By Dan Hurley
Since the first reliable intelligence test was created just over a hundred years ago, researchers have searched for a way to increase scores meaningfully, with little success. The track record was so dismal that by 2002, when Jaeggi and her research partner (and now her husband), Martin Buschkuehl, came across a study claiming to have done so, they simply didn’t believe it.
The study, by a Swedish neuroscientist named Torkel Klingberg, involved just 14 children, all with A.D.H.D. Half participated in computerized tasks designed to strengthen their working memory, while the other half played less challenging computer games. After just five weeks, Klingberg found that those who played the working-memory games fidgeted less and moved about less. More remarkable, they also scored higher on one of the single best measures of fluid intelligence, the Raven’s Progressive Matrices. Improvement in working memory, in other words, transferred to improvement on a task the children weren’t training for.
Even if the sample was small, the results were provocative (three years later Klingberg replicated most of the results in a group of 50 children), because matrices are considered the gold standard of fluid-intelligence tests. Anyone who has taken an intelligence test has seen matrices like those used in the Raven’s: three rows, with three graphic items in each row, made up of squares, circles, dots or the like. Do the squares get larger as they move from left to right? Do the circles inside the squares fill in, changing from white to gray to black, as they go downward? One of the nine items is missing from the matrix, and the challenge is to find the underlying patterns — up, down and across — from six possible choices. Initially the solutions are readily apparent to most people, but they get progressively harder to discern. By the end of the test, most test takers are baffled.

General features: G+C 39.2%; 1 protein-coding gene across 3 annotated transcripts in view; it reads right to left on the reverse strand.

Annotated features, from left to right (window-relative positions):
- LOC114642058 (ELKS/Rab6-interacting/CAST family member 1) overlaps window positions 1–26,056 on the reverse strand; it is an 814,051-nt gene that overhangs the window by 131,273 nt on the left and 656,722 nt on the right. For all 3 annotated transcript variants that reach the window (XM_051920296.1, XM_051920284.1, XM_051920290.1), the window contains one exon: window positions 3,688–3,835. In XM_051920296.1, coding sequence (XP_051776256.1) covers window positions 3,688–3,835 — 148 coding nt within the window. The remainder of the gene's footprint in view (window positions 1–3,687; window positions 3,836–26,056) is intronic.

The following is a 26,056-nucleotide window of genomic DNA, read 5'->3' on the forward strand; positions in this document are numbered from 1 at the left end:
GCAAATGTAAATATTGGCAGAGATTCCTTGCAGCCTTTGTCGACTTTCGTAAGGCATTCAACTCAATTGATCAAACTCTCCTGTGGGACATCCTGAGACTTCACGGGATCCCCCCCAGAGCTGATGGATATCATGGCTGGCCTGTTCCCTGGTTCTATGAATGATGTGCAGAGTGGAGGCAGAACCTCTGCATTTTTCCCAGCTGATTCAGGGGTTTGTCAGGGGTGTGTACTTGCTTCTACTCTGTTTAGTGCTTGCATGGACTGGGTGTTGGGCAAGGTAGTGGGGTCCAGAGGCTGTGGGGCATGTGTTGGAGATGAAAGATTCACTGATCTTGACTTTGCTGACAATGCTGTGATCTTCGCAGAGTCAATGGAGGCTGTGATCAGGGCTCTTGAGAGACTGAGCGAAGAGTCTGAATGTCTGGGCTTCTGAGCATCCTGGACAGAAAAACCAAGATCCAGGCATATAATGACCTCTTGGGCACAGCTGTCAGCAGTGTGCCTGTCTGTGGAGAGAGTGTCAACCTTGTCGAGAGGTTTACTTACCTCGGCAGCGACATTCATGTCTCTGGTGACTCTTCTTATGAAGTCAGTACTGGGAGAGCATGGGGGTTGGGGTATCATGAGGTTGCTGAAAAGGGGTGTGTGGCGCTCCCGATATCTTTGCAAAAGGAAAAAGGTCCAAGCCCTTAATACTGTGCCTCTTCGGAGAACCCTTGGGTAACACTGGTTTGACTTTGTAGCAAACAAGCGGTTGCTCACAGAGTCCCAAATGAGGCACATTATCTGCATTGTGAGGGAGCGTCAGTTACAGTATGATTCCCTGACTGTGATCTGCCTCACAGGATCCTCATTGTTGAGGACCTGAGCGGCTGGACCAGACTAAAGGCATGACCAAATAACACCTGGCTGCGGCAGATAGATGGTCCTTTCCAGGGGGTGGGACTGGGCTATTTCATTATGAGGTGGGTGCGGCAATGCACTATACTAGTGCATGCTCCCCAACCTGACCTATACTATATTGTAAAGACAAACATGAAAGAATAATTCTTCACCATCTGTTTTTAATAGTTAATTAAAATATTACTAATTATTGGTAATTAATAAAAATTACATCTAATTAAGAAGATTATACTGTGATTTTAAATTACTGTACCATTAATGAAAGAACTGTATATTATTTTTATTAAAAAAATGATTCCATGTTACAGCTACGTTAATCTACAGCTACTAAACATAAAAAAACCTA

If measuring intelligence through matrices seems arbitrary, consider how central pattern recognition is to success in life. If you’re going to find buried treasure in baseball statistics to give your team an edge by signing players unappreciated by others, you’d better be good at matrices. If you want to exploit cycles in the stock market, or find a legal precedent in 10 cases, or for that matter, if you need to suss out a woolly mammoth’s nature to trap, kill and eat it — you’re essentially using the same cognitive skills tested by matrices.
P.S. Think about the different kinds of sports: the best training for long distance runners is long distance running. Same for swimming. On the other hand, sprinters don't need to sprint 20 hours per week, but they do need to lift weights. The best training for soccer as a youth is not playing in an 11-on-11 soccer game (the way American soccer kids are taught), but playing one-on-one soccer exercises to get in hundreds of touches of the ball per day (the Dutch method). On the other hand, playing basketball is pretty good training for being a point guard, but not for perfecting the skyhook.
So, a priori, I can't guess. I suspect that general intelligence might be kind of like playing point guard, and the most important thing is to turn off the TV and get out there and do it. But maybe there are good exercises for working memory, just like weight training can be highly useful for different sports. But it also helps to craft a weightlifting plan to the sport. For example, when Michael Jordan switched from baseball back to basketball in the spring of 1995, his weightlifting regimen had been crafted to make him "baseball strong" and he looked kind of awkward on the court. Then, his trainer switched him back to basketball strong lifting routines and he was pretty awesome again the next season.